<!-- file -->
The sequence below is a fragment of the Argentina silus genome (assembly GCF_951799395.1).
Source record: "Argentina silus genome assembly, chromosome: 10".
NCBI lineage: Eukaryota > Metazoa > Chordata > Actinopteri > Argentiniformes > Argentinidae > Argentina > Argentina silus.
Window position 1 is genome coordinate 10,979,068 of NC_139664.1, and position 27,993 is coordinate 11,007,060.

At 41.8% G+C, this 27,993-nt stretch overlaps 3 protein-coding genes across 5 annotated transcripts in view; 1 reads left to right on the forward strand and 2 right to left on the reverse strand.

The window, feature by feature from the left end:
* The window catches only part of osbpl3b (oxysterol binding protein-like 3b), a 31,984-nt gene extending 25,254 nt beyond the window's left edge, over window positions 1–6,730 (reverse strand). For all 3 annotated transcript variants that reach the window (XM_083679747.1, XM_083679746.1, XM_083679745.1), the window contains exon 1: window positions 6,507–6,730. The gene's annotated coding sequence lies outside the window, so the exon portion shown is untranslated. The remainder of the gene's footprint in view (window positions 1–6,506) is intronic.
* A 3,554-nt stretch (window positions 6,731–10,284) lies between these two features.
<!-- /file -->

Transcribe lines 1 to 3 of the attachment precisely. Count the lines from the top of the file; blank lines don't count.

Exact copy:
The sequence below is a fragment of the Argentina silus genome (assembly GCF_951799395.1).
Source record: "Argentina silus genome assembly, chromosome: 10".
NCBI lineage: Eukaryota > Metazoa > Chordata > Actinopteri > Argentiniformes > Argentinidae > Argentina > Argentina silus.